Iran has yet to recover from a devastating explosion at its Natanz nuclear facility last July, sources have told The Jerusalem Post, undercutting IAEA reports this week that the Islamic Republic has made progress with advanced centrifuges for enriching uranium.
On Tuesday, Reuters disclosed an IAEA report which claimed that Iran has started enriching uranium at its new underground Natanz facility using advanced IR-4 centrifuges.
This could be highly significant because until now, most of Tehran’s centrifuges were the slower IR-1 model, with a smaller number of IR-2ms.
The more advanced IR-4 centrifuges could shorten the timeline for breaking out to a nuclear weapon, and having the machines underground could severely complicate or even prevent the IDF’s ability to attack them in the future.
Despite the report and these implications, sources have revealed to the Post that Iran is still far from a full recovery following the July 2 explosion at an above-ground structure at the Natanz facility. The structure was the main site for assembling advanced centrifuges like the IR-4 and the IR-6.
The explosion was attributed to the Mossad. Sources emphasized that Israel’s activities to prevent Tehran from obtaining a nuclear weapon never end and that there is no site, old or new, which is safe.
At the time, Israeli defense officials and nuclear experts collectively said that the explosion would push the Islamic Republic’s advanced centrifuge program back by one to two years.
But now more than eight months later, the IAEA report this week saying that Iran has begun feeding a cascade of 174 IR-4 centrifuges at Natanz with natural UF6 – the form of uranium that is fed into centrifuges for enrichment – seemed to suggest a recovery.
The IAEA report also suggested that a second cascade of IR-4 centrifuges would soon be installed at Natanz.
However, these numbers not only pale in comparison to where Iran would have been at this point had the explosion not taken place, but they are also much less advanced than the country was even back in July 2020, defense officials have indicated.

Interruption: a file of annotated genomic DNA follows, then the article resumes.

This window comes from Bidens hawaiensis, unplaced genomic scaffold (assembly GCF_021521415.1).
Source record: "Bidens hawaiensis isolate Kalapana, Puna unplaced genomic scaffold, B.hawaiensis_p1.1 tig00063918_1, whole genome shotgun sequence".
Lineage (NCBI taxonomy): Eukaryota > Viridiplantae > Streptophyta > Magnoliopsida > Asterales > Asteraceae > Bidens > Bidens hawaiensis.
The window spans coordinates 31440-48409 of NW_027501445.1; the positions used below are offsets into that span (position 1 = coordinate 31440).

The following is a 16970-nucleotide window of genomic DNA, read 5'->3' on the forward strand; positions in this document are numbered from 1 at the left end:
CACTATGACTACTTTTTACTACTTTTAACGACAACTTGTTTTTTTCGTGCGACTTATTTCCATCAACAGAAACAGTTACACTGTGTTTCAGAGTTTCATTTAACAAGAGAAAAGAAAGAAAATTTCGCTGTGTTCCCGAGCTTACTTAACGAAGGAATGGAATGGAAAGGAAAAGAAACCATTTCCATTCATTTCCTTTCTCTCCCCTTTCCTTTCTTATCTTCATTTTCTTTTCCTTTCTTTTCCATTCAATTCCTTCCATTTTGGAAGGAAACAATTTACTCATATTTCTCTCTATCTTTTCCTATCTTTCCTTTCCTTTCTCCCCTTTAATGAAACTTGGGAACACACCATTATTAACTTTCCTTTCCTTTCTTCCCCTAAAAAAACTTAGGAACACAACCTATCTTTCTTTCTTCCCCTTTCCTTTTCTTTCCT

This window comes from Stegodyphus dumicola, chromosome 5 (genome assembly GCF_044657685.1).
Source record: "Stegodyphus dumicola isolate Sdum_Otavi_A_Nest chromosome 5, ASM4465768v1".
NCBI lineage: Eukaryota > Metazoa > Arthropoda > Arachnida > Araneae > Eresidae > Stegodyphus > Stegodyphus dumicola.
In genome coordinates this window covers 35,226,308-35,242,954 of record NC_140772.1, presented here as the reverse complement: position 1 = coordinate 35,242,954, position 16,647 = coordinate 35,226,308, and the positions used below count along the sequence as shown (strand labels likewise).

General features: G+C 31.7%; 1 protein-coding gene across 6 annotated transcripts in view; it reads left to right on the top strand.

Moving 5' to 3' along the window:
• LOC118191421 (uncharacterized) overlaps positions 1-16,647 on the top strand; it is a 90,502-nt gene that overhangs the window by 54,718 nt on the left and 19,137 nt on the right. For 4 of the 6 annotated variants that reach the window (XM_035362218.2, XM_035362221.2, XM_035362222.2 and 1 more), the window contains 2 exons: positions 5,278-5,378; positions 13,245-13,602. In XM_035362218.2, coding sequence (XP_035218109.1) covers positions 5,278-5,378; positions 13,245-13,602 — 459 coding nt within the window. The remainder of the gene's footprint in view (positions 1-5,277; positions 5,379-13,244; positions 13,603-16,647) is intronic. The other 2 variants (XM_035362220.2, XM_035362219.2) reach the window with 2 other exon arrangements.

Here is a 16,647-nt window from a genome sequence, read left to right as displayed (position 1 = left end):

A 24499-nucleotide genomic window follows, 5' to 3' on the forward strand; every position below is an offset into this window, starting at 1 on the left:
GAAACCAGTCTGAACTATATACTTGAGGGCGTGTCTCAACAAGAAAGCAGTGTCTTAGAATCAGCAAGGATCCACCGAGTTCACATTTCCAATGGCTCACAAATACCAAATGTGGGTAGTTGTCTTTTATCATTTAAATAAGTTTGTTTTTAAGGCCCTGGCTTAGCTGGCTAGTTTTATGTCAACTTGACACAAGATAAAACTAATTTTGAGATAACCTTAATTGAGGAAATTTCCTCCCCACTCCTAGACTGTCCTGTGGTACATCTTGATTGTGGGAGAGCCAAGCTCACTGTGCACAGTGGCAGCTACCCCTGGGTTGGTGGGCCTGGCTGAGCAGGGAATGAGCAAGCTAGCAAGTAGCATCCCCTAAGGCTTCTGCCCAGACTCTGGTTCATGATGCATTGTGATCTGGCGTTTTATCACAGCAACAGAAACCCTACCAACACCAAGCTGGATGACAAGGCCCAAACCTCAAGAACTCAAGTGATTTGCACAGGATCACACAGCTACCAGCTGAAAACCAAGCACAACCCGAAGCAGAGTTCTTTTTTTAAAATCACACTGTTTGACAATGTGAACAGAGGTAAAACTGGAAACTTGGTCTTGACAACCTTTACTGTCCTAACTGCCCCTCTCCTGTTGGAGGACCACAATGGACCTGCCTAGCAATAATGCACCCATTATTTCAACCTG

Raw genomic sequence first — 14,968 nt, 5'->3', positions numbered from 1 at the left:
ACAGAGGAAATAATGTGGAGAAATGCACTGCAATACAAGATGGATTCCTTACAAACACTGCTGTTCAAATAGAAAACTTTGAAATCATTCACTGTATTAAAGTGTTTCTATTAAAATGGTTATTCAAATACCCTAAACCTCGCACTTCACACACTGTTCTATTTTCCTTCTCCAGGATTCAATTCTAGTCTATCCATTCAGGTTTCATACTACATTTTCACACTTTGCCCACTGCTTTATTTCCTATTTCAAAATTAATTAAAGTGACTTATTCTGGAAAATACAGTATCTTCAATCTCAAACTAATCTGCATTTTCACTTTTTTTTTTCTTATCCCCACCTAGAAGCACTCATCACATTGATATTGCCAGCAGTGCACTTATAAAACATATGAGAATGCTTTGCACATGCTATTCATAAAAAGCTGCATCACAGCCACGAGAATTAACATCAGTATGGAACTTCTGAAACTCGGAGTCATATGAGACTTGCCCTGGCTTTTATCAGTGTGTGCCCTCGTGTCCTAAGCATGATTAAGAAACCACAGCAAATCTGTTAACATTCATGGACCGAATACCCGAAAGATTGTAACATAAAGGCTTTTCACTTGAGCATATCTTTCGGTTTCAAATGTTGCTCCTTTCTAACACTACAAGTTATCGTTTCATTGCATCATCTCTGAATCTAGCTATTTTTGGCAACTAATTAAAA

Given additional time, Iran may recover to the point where it was in July 2020.
Weeks after the Natanz facility was destroyed, Intelligence Minister Eli Cohen told the Post that Israel knows “everything that is happening in Iran.”
In addition, intelligence officials have indicated that the destruction of the old Natanz facility damaged the ayatollahs psychologically – and could help deter them from crossing certain lines toward acquiring a nuclear capability that might cause them to fear triggering Israeli action.
Regarding the psychological impact, the Post reported in September that the purpose of the attack was to send an unambiguous and public deterrent message that progress toward a nuclear weapon beyond certain redlines would not be tolerated.
Though Tehran initially played down the Natanz and other explosions, within days satellite footage revealed that the impact was far more serious than the regime was claiming.
On top of all of that, an underground facility creates logistical problems and slows down virtually all elements of nuclear progress, sources explained.
Institute for Science and International Security president David Albright said that even if Iran had made a very partial recovery since July, it was significant that they still lacked the capacity to mass produce advanced centrifuges.
Albright said that the 164 IR-4 centrifuges reflected existing or possibly very limited additional production, but no real new production, which has not yet been restored.
He added that the destroyed above ground facility had taken six years to build from 2012-2018.
Without mass production capacity, it was unclear whether Iran could meet its apparent self-declared deadline of operating 1,000 IR-6 advanced centrifuges by December 2021, though some reports indicated that the deadline was in fact in March and passed last weekend. Albright, however, said that his team of Farsi translators had determined the deadline was still some nine months off.
Still, former IAEA official and Stimson Center fellow Olli Heinonen urged caution. “The destruction of the above–ground facility has delayed particularly the IR-6 program, but Iran has likely key equipment for assembling centrifuges. I do not feel that they lay all eggs in one basket when it comes to maintaining crucial manufacturing capabilities. An example of that is after 2004, the construction of Fordow paralleled work in Natanz.”
Moreover, he warned that Iran has achieved “an important technical development at Fordow. The installation of two cascades of IR-6 centrifuges to produce 20% enriched uranium from uranium enriched up to 5% by IR-1 cascades is a major technical achievement – if successful.”
“Such an arrangement removes an intermediate step, where 5%-enriched uranium is collected from one cascade unit to a cylinder and then taken to the next unit and fed to a cascade producing 20%-enriched uranium. It makes the process more efficient,” he said.
Moreover, Heinonen said that “Iranian engineers have collected indispensable experience and knowledge on IR-2 and to some degree on IR-4 centrifuges for further decisions” – which they can use in the future regardless of the general status of the nuclear program.